•Global Volunteers (globalvolunteers.org, 1-800-487-1074): Offers a wide variety of two- and three-week service programs in 18 countries, including the United States.

•Road Scholar (roadscholar.org, 1-800-454-5768): Formally known as Elderhostel, they offer a wide variety of volunteer service programs both in the United States and abroad, usually to the 50-plus traveler.

•Habitat for Humanity (habitat.org, 1-800-422-4828): Offers a variety of house-building trips through its Global Village Program and RV Care-A-Vanners program.

How to Choose

With so many different volunteer vacations to choose from, selecting one can be difficult. To help you decide, you need to think specifically about what you want. Ask yourself where you want to go and for how long? What types of work are you interested in doing? What kind of living situation and accommodations do you want? Do you want to volunteer alone or with a group? Do you want a rural or urban placement? Also consider your age and health. Are you up to the task, or do you have any special needs that will need to be met?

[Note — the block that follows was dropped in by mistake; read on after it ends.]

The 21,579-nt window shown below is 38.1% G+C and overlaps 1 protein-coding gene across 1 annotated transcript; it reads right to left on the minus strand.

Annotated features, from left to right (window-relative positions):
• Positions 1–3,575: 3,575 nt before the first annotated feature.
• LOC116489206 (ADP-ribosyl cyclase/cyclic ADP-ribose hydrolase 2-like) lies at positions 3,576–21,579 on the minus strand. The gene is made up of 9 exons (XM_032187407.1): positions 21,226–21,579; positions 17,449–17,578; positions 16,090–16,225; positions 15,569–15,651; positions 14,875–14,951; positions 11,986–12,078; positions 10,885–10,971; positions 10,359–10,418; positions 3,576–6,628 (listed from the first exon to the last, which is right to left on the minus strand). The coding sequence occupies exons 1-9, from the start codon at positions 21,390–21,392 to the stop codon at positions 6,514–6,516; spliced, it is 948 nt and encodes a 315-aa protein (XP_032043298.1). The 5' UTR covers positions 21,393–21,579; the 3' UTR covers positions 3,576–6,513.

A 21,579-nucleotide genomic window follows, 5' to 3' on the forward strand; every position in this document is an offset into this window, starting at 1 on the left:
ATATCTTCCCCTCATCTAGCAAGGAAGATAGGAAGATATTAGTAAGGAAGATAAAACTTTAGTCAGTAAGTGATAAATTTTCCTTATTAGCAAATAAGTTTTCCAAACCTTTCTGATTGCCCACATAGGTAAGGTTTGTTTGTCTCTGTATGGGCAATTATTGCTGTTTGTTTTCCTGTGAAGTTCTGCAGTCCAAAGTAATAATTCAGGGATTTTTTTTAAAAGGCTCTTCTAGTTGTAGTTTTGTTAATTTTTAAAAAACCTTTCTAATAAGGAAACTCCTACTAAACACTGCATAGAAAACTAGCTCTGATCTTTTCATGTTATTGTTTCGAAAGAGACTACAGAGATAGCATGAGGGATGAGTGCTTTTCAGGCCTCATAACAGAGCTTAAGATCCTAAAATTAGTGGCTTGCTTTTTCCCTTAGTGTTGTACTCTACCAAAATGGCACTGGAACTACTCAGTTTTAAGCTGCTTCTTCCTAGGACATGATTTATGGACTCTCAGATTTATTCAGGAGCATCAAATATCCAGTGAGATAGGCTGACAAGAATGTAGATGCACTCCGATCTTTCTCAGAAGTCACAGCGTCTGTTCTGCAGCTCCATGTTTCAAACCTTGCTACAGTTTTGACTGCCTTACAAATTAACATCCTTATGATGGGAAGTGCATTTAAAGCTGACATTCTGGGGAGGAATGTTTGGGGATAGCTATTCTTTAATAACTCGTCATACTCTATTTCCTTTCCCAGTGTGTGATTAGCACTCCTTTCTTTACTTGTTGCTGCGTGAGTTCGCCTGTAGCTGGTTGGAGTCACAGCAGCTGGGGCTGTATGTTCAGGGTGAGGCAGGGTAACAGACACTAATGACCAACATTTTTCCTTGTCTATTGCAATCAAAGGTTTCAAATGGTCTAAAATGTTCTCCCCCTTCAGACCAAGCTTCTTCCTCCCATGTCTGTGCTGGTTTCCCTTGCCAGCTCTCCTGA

Once you figure out what you want and spot a few volunteer vacations that interest you, ask the organization to send you information that describes the accommodations, the fees, and what they cover, including their refund policy, the work schedule and work details, and anything else you have questions about. Also, get a list of previous volunteers and call them. Don’t sign up with a group that won’t supply this information.

Other Tips

If you’re volunteering outside the United States, find out if any vaccinations and/or preventive medications are recommended or required at cdc.gov/travel. Also, check to see if your health insurer provides coverage outside the United States.

Jim Miller is a contributor to the NBC “Today” show and author of The Savvy Senior book. Send your senior questions to: Savvy Senior, P.O. Box 5443, Norman, OK 73070, or visit SavvySenior.org.